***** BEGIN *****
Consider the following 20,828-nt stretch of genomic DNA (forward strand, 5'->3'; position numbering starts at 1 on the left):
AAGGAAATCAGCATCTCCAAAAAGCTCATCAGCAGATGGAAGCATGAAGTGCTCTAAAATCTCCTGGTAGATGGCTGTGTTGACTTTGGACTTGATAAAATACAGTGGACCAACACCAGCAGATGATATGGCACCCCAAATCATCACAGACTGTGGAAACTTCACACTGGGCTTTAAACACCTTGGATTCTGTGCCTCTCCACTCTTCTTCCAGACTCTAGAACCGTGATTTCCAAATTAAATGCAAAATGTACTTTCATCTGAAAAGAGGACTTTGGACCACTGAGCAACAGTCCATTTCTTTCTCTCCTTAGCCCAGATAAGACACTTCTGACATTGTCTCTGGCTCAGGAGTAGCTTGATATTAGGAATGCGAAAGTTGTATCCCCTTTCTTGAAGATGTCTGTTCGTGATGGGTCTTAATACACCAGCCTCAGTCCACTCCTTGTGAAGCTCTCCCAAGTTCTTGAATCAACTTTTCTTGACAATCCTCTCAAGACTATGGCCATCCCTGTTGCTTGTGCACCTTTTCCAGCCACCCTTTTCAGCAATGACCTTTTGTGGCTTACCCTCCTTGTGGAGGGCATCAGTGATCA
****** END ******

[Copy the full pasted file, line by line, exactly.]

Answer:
Consider the following 20,828-nt stretch of genomic DNA (forward strand, 5'->3'; position numbering starts at 1 on the left):
AAGGAAATCAGCATCTCCAAAAAGCTCATCAGCAGATGGAAGCATGAAGTGCTCTAAAATCTCCTGGTAGATGGCTGTGTTGACTTTGGACTTGATAAAATACAGTGGACCAACACCAGCAGATGATATGGCACCCCAAATCATCACAGACTGTGGAAACTTCACACTGGGCTTTAAACACCTTGGATTCTGTGCCTCTCCACTCTTCTTCCAGACTCTAGAACCGTGATTTCCAAATTAAATGCAAAATGTACTTTCATCTGAAAAGAGGACTTTGGACCACTGAGCAACAGTCCATTTCTTTCTCTCCTTAGCCCAGATAAGACACTTCTGACATTGTCTCTGGCTCAGGAGTAGCTTGATATTAGGAATGCGAAAGTTGTATCCCCTTTCTTGAAGATGTCTGTTCGTGATGGGTCTTAATACACCAGCCTCAGTCCACTCCTTGTGAAGCTCTCCCAAGTTCTTGAATCAACTTTTCTTGACAATCCTCTCAAGACTATGGCCATCCCTGTTGCTTGTGCACCTTTTCCAGCCACCCTTTTCAGCAATGACCTTTTGTGGCTTACCCTCCTTGTGGAGGGCATCAGTGATCA